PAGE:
Is It Worth Buying a Property Near a Casino?



New York approved licenses for three large casino resorts across the state at the end of last year. At least one, which is to be an 80,000 ft.² casino with hotel rooms and a spa is already being constructed.

An article in finance.yahoo.com points out that even though casino gambling is still heavily restricted in the US, being regulated on the state level and on Indian reservations, there are a number of places that are emerging as gambling destinations. At the moment, according to the American Gaming Association around 40 states have casinos.

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States that are becoming known as gambling destinations include Maryland, Massachusetts and Pennsylvania in the North-East, while Kansas and Ohio are becoming known for their casinos in the Midwest.  It might be fun to spend a few days or a weekend at a casino, but many resorts are beginning to promote what could be called a casino lifestyle. They include five-star dining and spas and are becoming increasingly popular to young families with attractions such as bowling alleys and arcades. This may be worth considering if you are thinking of buying a property in a quieter location but which has a casino as it could significantly boost your opportunities for entertainment and leisure.

While lots of casinos have mega mansions and luxury condos with gorgeous views, some homes are very close to the casinos and tend to be priced a little cheaper. Apparently, data from the National Association of Realtors shows that living close by to a casino can lower home prices by between 2% and 10%. Additionally, having a home close to a casino could make it much easier to rent it out in the future and may be worth considering if renting is a possibility. Casinos also offer lots of employment and renters will be looking for somewhere where they can easily get to work.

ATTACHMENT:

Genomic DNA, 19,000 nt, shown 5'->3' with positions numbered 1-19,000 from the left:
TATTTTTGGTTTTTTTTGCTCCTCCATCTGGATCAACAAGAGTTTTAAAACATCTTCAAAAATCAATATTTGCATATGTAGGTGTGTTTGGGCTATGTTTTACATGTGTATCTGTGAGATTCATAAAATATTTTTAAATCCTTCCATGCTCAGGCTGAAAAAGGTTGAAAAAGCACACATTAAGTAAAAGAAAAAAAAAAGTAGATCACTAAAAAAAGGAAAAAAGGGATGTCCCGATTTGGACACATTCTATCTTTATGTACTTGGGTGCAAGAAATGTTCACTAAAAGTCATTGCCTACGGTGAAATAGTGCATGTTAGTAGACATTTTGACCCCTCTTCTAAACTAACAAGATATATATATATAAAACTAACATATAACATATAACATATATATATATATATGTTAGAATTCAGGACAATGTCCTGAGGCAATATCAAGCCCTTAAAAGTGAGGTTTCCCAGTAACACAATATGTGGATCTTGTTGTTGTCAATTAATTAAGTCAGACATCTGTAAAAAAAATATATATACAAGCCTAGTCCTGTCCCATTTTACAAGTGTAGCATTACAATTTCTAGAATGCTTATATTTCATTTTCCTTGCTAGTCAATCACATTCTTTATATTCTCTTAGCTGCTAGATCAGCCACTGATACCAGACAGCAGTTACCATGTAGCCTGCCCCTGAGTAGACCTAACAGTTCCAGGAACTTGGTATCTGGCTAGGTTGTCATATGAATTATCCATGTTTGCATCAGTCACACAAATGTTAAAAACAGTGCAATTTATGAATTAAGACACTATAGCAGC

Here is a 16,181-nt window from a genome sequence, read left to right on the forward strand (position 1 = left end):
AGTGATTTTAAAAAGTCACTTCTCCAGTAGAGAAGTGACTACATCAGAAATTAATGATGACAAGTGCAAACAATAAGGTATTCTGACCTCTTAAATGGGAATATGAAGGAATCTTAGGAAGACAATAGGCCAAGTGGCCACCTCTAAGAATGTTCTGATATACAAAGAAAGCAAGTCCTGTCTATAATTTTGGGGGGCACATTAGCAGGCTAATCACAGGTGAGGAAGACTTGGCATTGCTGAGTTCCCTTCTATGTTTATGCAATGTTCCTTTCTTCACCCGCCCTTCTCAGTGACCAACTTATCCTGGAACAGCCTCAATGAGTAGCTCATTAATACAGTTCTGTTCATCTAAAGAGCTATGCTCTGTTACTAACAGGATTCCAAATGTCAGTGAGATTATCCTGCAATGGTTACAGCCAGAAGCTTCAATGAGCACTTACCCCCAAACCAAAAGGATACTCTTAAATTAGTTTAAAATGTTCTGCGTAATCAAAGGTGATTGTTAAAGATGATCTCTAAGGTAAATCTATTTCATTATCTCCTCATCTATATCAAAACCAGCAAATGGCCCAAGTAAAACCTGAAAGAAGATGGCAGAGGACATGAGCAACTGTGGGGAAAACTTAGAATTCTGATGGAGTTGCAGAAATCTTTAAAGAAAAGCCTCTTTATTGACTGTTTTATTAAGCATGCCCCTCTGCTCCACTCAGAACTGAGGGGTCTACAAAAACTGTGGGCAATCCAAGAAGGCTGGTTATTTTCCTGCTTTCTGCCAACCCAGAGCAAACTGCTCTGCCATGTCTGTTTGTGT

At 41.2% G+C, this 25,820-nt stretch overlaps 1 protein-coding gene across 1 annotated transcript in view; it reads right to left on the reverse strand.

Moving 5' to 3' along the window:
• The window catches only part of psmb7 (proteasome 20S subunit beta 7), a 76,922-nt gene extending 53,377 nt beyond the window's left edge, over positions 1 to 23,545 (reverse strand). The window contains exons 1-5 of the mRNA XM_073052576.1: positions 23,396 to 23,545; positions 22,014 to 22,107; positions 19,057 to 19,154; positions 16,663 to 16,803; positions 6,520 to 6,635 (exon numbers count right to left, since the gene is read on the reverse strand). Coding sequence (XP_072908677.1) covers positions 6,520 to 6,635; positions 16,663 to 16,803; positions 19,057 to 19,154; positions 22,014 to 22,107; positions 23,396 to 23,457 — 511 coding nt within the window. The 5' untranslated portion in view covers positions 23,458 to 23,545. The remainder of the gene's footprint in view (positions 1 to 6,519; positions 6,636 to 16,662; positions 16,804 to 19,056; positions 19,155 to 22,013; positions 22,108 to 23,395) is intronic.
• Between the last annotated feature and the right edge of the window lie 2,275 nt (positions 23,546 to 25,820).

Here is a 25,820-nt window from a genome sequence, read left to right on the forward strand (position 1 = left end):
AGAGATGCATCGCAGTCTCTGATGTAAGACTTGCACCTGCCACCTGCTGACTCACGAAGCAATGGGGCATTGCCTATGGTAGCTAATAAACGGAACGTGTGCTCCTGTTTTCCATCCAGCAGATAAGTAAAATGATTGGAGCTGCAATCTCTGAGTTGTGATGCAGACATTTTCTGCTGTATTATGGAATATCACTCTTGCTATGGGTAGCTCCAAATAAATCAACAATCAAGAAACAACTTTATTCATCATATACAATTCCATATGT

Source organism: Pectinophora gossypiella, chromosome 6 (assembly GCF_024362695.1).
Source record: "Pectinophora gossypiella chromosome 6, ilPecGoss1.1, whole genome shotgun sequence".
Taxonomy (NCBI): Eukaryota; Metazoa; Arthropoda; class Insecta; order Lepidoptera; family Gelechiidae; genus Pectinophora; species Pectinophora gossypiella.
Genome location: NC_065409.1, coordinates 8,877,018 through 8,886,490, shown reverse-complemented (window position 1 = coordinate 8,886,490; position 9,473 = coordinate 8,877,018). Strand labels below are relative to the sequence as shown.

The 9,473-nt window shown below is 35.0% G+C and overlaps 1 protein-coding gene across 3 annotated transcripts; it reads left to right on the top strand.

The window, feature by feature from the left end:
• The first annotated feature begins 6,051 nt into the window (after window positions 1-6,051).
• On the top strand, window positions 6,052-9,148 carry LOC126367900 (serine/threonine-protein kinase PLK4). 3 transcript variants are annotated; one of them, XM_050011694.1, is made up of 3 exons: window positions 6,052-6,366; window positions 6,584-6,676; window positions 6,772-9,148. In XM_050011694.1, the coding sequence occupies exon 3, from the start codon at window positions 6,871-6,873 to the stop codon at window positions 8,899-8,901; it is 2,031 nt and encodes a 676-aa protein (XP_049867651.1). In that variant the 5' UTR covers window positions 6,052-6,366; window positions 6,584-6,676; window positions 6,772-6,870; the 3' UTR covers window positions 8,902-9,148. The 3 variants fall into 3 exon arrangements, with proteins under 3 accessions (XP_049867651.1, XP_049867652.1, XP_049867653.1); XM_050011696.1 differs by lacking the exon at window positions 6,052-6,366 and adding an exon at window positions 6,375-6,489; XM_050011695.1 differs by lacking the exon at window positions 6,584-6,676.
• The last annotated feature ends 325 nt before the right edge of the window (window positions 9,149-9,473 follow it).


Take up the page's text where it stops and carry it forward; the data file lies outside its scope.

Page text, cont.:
However it is worth considering the negatives of living in a casino town. Even though city planners often take quite a bit of care in considering the locals and planning for additional traffic, it isn’t always sufficient. During popular vacations it’s likely that a casino will attract a lot of extra traffic, particularly as they are open all the time. If traffic is a problem for you then a casino home might not be a good choice. Noise doesn’t tend to be so much of a problem as although a casino town might be slightly noisier than somewhere more rural, most of the noise is confined in the gambling halls.

The article suggests that anyone considering buying in a casino town should look to rent somewhere nearby first of all, to get a better idea of the noise and traffic levels.

About Allison Halliday

Allison Halliday is a Realty Biz News contributing writer. She handles International Real Estate and is a seasoned blogger.